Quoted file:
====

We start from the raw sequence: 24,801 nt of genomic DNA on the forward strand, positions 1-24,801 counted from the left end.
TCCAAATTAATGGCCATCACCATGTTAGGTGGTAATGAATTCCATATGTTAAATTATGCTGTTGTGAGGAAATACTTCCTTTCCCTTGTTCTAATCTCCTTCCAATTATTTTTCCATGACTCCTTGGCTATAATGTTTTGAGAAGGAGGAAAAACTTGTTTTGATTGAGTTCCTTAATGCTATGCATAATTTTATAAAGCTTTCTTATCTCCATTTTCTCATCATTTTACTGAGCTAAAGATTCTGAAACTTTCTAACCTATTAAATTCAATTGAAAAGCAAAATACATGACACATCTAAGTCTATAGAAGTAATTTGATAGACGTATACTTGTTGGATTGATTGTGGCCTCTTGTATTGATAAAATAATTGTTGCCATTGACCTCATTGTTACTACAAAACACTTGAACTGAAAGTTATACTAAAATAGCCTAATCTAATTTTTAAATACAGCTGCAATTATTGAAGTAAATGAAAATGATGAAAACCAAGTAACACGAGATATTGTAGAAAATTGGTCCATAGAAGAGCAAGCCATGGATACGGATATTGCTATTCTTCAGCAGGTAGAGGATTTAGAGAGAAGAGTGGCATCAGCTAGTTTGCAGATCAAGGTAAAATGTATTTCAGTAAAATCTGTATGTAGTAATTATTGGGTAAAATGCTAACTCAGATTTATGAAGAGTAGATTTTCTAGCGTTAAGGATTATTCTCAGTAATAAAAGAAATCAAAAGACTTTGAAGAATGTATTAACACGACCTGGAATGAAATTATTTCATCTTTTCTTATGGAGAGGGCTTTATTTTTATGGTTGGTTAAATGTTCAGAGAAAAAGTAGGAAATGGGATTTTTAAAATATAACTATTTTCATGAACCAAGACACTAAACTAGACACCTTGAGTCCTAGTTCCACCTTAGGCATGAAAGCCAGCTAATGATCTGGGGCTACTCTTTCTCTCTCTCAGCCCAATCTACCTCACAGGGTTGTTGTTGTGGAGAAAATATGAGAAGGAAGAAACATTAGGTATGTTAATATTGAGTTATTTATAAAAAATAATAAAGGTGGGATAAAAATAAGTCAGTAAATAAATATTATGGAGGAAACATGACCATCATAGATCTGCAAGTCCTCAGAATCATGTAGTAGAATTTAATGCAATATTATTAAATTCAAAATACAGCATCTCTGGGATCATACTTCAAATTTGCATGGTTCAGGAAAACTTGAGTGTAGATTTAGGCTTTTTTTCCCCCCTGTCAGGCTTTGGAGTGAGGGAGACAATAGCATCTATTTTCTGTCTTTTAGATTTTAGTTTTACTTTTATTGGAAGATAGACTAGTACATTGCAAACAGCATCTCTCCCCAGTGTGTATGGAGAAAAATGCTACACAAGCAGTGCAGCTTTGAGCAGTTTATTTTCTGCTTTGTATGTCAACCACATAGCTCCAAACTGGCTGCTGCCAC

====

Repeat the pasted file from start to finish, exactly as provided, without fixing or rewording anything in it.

We start from the raw sequence: 24,801 nt of genomic DNA on the forward strand, positions 1-24,801 counted from the left end.
TCCAAATTAATGGCCATCACCATGTTAGGTGGTAATGAATTCCATATGTTAAATTATGCTGTTGTGAGGAAATACTTCCTTTCCCTTGTTCTAATCTCCTTCCAATTATTTTTCCATGACTCCTTGGCTATAATGTTTTGAGAAGGAGGAAAAACTTGTTTTGATTGAGTTCCTTAATGCTATGCATAATTTTATAAAGCTTTCTTATCTCCATTTTCTCATCATTTTACTGAGCTAAAGATTCTGAAACTTTCTAACCTATTAAATTCAATTGAAAAGCAAAATACATGACACATCTAAGTCTATAGAAGTAATTTGATAGACGTATACTTGTTGGATTGATTGTGGCCTCTTGTATTGATAAAATAATTGTTGCCATTGACCTCATTGTTACTACAAAACACTTGAACTGAAAGTTATACTAAAATAGCCTAATCTAATTTTTAAATACAGCTGCAATTATTGAAGTAAATGAAAATGATGAAAACCAAGTAACACGAGATATTGTAGAAAATTGGTCCATAGAAGAGCAAGCCATGGATACGGATATTGCTATTCTTCAGCAGGTAGAGGATTTAGAGAGAAGAGTGGCATCAGCTAGTTTGCAGATCAAGGTAAAATGTATTTCAGTAAAATCTGTATGTAGTAATTATTGGGTAAAATGCTAACTCAGATTTATGAAGAGTAGATTTTCTAGCGTTAAGGATTATTCTCAGTAATAAAAGAAATCAAAAGACTTTGAAGAATGTATTAACACGACCTGGAATGAAATTATTTCATCTTTTCTTATGGAGAGGGCTTTATTTTTATGGTTGGTTAAATGTTCAGAGAAAAAGTAGGAAATGGGATTTTTAAAATATAACTATTTTCATGAACCAAGACACTAAACTAGACACCTTGAGTCCTAGTTCCACCTTAGGCATGAAAGCCAGCTAATGATCTGGGGCTACTCTTTCTCTCTCTCAGCCCAATCTACCTCACAGGGTTGTTGTTGTGGAGAAAATATGAGAAGGAAGAAACATTAGGTATGTTAATATTGAGTTATTTATAAAAAATAATAAAGGTGGGATAAAAATAAGTCAGTAAATAAATATTATGGAGGAAACATGACCATCATAGATCTGCAAGTCCTCAGAATCATGTAGTAGAATTTAATGCAATATTATTAAATTCAAAATACAGCATCTCTGGGATCATACTTCAAATTTGCATGGTTCAGGAAAACTTGAGTGTAGATTTAGGCTTTTTTTCCCCCCTGTCAGGCTTTGGAGTGAGGGAGACAATAGCATCTATTTTCTGTCTTTTAGATTTTAGTTTTACTTTTATTGGAAGATAGACTAGTACATTGCAAACAGCATCTCTCCCCAGTGTGTATGGAGAAAAATGCTACACAAGCAGTGCAGCTTTGAGCAGTTTATTTTCTGCTTTGTATGTCAACCACATAGCTCCAAACTGGCTGCTGCCAC